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Re: [ga] Re: ICANN & transfers


After a fairly careful review of your positions I would like to add some comment
regarding public policy and contracting.

My last understanding is that 48 states, (New Hampshire and Louisiana
withstanding), Mexico, France, Vietnam and Australia and Canada will hold any
contract in violation of public policy void or voidable.  Determining public
policy may be a complicated court matter, indeed in the Cavebear vs ICANN case
they may determine that public policy dictates that provisions regarding
disclosure or lack thereof are out of line and void.  It is easy when we have
direct laws that deal with such concepts, but when we are lacking in legislative
direction we must look to accepted professional bodies to determine proper
standard - and there is the rub.  The Internet has acceptable professional
bodies that in all truth suck air in policy matters.
So I ask that you review your positions with a definitive view toward
establishing exactly what is the policy which you seek to invoke and on what
basis that was determined.
I applaud your efforts and only hope that you make them more ironclad.


"Ross Wm. Rader" wrote:

> > the information I have seems to show that these specifics are in the
> > contract between registrars and registry at least for the particular
> > case of .com/.net/.org so ICANN does not have 3rd party standing to
> > intervene for that case. The newer gTLD contracts are a bit more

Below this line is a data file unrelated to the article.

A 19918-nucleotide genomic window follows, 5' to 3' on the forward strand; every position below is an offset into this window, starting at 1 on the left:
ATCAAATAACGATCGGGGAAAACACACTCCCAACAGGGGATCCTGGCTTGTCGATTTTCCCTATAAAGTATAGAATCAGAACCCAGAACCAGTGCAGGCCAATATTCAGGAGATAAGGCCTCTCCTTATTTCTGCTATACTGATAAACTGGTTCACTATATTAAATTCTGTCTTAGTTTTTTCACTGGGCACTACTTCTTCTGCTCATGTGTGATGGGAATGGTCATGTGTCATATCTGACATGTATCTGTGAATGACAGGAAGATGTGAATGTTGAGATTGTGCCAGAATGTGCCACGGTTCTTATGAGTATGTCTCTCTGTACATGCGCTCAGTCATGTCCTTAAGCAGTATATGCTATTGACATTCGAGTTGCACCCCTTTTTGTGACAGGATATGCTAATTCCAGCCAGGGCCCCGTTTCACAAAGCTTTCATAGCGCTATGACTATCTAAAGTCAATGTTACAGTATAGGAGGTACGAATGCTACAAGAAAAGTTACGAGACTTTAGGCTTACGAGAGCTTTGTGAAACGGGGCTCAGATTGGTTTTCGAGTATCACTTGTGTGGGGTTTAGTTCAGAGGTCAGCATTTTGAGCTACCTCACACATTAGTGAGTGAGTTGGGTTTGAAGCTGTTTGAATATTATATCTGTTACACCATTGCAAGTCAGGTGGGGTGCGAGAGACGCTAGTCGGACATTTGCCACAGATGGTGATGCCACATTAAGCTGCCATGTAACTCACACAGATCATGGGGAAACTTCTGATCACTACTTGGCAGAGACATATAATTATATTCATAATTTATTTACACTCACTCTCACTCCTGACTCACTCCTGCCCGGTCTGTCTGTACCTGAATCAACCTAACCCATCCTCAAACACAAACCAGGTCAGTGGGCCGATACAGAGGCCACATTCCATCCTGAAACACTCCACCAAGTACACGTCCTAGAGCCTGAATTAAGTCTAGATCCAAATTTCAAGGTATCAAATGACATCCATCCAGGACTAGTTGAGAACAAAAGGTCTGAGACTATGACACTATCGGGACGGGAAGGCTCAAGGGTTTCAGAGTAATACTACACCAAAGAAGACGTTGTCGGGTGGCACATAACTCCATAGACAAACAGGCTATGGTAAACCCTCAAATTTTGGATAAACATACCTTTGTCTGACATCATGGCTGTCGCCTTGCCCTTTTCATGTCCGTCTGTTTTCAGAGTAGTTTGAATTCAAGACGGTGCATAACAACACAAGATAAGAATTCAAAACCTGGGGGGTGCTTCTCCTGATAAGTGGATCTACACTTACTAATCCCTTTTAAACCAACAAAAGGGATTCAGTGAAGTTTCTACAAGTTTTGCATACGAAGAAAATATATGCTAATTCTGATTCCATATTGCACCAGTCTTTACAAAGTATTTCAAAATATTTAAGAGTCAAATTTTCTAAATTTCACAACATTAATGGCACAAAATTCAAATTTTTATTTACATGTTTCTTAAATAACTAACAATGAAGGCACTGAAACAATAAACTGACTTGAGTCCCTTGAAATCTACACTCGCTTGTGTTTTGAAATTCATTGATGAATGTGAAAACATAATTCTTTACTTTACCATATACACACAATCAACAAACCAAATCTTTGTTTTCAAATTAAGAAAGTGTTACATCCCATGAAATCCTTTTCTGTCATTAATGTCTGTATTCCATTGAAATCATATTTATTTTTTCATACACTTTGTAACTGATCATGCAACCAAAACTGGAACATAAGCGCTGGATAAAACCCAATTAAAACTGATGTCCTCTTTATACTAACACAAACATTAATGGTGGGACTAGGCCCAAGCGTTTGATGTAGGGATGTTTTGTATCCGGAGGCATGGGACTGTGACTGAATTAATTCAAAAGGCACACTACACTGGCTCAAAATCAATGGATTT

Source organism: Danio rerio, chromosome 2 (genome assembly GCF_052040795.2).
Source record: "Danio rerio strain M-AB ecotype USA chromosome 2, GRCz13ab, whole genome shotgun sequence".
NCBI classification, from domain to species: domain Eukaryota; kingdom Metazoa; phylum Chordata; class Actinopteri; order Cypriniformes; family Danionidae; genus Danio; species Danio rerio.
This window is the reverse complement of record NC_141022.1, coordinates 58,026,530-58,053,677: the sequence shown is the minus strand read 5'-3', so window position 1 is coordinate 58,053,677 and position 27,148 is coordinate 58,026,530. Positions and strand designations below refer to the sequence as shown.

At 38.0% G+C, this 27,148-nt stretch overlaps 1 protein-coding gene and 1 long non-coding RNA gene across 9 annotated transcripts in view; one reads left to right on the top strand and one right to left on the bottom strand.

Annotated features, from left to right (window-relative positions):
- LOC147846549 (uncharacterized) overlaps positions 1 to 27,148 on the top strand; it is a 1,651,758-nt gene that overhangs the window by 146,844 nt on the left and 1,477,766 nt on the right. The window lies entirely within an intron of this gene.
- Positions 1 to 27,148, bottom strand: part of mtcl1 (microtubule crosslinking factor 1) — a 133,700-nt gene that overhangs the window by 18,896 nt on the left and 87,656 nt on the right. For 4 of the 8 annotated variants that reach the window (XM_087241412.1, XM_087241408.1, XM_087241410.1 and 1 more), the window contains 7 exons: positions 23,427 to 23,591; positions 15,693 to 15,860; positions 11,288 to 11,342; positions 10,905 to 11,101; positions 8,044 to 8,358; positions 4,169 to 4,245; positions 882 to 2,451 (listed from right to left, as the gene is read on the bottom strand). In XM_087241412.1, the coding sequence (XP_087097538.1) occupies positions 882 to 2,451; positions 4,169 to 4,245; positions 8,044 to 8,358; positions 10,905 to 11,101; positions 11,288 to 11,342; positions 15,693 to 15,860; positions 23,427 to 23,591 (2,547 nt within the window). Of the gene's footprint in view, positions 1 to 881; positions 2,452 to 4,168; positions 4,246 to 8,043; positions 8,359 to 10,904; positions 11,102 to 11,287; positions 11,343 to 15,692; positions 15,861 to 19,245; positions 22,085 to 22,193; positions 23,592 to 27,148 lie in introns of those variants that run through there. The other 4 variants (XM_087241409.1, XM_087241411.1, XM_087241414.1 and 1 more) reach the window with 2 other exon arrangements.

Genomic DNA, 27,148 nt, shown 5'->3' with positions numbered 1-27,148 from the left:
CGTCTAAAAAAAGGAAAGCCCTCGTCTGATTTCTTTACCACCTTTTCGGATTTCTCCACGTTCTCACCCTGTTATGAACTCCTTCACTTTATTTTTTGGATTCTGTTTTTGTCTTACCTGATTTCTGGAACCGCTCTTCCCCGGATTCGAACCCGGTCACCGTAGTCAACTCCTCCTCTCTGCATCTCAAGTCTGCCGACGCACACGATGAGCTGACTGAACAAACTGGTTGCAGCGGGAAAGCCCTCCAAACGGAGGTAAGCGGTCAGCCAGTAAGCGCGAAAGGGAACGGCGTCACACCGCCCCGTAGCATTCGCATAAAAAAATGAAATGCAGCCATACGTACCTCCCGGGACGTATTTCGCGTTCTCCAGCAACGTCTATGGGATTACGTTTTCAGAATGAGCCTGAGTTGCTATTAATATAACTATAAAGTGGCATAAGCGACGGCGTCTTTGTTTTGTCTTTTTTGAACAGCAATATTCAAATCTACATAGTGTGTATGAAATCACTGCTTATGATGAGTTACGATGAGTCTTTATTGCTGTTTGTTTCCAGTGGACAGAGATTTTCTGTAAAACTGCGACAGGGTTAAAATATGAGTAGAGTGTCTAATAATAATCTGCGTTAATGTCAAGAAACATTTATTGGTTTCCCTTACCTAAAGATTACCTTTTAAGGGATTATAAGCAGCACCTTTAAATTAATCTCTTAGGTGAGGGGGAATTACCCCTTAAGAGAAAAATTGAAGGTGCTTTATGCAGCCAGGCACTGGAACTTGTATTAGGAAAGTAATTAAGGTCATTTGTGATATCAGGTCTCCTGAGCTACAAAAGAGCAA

> > refined.
> But isn't it the case that II.20 of the .com Registry Agreement binds
> Verisign to provide access to the SRS in accordance with the terms of the
> Registry/Registrar Agreement? Being a layperson, this is just a guess, but
> my read indicates that ICANN does indeed have privity based solely on this
> clause
> (http://www.icann.org/tlds/agreements/verisign/registry-agmt-com-25may01.htm
> #II-19) If this is the case, then ICANN most certainly does have the
> standing to influence the resolution (through legal or other means...)
> The true shame to this entire issue is that this same clause spells out very
> clearly that the Registry Operator can amend the Registry/Registrar
> Agreement (and do wonderful things like close loopholes that allow
> Registrars to engage in transfer hijinks) as long as ICANN signs off on
> them. While Registries have exhibited varying degrees of interest in this
> issue at different times - none of them have jumped in front of this issue
> and pushed for resolution. One can continue to hope I suppose ;)
> > It looks so me as if we need something more refined than dis-
> > accreditation as the principal tool providing incentive to adhere
> > to contract terms.
> We've written a discussion paper that describes a possible solution to the
> "blunt instrument" problem you describe (along the lines of PDG's
> suggestion). You can find a copy of it here -
> http://www.byte.org/heathrow/icann-reform-cda-v0r0d1-062602.html - The basic
> premise of the document is that "...contracted parties and contractual
> issues are not adequately separated from policy formulation and provided
> separate institutional solutions. The focus of ICANN will remain on policy
> development. The blind spot, as we see it, concerns the absence of provision
> for contracted parties to sort out their disputes effectively within the
> ICANN framework. These disputes are at the core of the registration
> business. They are of intense interest to few parties, such as registrars
> and registries, and of considerable interest to domain-name registrants."
> A further update to this document should also be published tomorrow - I will
> be sure to pass it on.
> -rwr
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